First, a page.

National Donate Life Month: My Decision to Donate

Northwestern Medicine
Organ Donation and Transplantation April 17, 2013
Doug Penrod, RNThe following entry is written by Doug Penrod, RN, outreach coordinator for Northwestern Medicine's Kovler Organ Transplantation Center.

April is National Donate Life Month and coincidently, marks the fifth anniversary of my own kidney donation.

There are currently approximately 117,000 individuals on the national transplant waiting list. Within that number, close to 95,000 are waiting for a kidney.

Unfortunately, 20 people die per day on the national waiting list. The 16,485 kidney transplants performed in 2012 is the lowest amount since 2005, yet we continue to add thousands to the kidney waiting list each year. Waiting times in Illinois are four to six years or longer for a deceased donor kidney transplant. In some areas of the U.S., it is now nearly a ten year wait. These statistics are alarming and everyone should know about their opportunity to be a potential donor.

In early September, 2007, I was three weeks away from donating a kidney to the father of my best friend.  He had been my patient in early 2000, received a living donor transplant from his eldest child, but unfortunately developed a new disease in the kidney seven years later, leading to its failure. We had both come in to the transplant center for our last meeting with the doctors and nurses and a quick once over by a physician’s assistant (PA).  During his physical, something new was discovered on my intended recipient and a quick CT scan the next day put a stop to our transplant hopes – forever. Upon learning this, I went to my transplant nephrologist, Dr.  John Friedewald, and asked him to find me another recipient.  I had come this far and I was not going to be denied the opportunity to improve someone’s life, whether I knew them or not.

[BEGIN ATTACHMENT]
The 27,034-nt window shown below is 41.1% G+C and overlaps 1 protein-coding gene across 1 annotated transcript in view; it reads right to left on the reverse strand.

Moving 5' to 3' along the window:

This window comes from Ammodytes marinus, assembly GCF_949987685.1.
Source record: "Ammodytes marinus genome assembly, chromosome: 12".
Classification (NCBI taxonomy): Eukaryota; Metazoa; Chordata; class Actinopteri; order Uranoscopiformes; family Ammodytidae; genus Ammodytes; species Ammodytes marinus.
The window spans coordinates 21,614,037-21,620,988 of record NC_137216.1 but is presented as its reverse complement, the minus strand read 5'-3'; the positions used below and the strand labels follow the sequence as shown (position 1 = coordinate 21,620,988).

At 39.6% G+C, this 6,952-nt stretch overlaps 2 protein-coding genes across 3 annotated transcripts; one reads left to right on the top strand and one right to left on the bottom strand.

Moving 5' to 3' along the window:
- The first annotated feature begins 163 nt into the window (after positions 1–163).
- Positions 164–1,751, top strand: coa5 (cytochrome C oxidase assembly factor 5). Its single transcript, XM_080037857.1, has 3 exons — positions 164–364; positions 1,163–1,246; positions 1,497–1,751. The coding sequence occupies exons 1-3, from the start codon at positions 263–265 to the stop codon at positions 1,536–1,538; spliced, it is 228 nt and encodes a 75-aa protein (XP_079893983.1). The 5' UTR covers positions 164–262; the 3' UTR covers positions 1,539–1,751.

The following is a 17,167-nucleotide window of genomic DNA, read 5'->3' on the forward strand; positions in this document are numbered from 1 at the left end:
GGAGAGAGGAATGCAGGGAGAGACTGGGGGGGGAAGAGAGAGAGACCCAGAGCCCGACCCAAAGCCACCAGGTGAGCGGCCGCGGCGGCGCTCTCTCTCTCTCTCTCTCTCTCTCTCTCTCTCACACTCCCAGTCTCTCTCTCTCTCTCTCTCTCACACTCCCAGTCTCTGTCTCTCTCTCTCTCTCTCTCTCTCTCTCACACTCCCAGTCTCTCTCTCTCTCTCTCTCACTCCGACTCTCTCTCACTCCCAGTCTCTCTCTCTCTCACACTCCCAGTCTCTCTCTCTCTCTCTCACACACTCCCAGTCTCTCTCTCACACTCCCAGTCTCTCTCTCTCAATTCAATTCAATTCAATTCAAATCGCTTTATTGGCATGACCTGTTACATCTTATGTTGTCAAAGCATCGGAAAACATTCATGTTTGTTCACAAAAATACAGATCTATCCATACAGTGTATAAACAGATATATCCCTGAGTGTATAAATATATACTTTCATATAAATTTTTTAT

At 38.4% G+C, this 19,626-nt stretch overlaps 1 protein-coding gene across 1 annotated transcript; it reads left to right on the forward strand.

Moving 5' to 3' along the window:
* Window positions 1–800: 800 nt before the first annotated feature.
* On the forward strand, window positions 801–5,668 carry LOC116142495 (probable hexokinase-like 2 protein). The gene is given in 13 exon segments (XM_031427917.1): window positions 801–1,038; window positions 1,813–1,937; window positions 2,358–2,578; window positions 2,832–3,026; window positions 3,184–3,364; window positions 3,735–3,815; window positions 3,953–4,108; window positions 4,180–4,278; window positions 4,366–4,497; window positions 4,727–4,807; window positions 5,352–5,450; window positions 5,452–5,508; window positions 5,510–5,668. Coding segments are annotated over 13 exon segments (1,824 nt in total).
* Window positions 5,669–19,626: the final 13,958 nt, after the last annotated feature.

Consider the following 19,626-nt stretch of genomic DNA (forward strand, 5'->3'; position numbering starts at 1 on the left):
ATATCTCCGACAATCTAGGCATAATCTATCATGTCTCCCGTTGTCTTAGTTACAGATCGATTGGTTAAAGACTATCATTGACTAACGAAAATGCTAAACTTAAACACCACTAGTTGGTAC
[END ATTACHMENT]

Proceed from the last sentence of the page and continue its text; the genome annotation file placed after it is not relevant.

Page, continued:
Not quite seven months later, on April 3, 2008, I took part in a four-way kidney paired donation involving eight people. The surgery was a breeze, compared to an emergency appendectomy I underwent 20 years prior. I was out of bed walking the hospital hallways within an hour of my return from post-op recovery. I was taking fluids that evening and went home the next day in the late afternoon, after everyone involved agreed to meet each other.  It was and always will be one of my most cherished moments meeting and being with everyone. 

A week later, I was back in to the transplant center for my first follow-up visit and a week after that I was back again to start back to work as a transplant nurse coordinator.  People often ask me if I think about my recipient a lot or talk with them, and the answer is no.  My recipient is no longer living here and after three months, it was like the donation never really happened.  Life goes on for both me and my recipient.  The important thing is that I did something that most any of us could do, I became a donor.  And upon my death, I will be a donor again, as I am part of the Illinois transplant registry.

We can all make a difference in life and in death. Since January 1, 2006, Illinois has been a First Person Consent state, so your wishes to be an organ donor cannot be denied.  The Illinois Secretary of State’s office and the Gift of Hope Organ and Tissue Donor Network continue their work to increase organ donation and awareness, with over 5 million people in the state having now signed up to be in the donor registry. Learn how to be a potential donor and discuss your feelings regarding organ donation with your family, so they are aware of your wishes.    To learn more  visit:

Learn more about Northwestern Memorial Hospital’s  Kovler Organ Transplantation Center.

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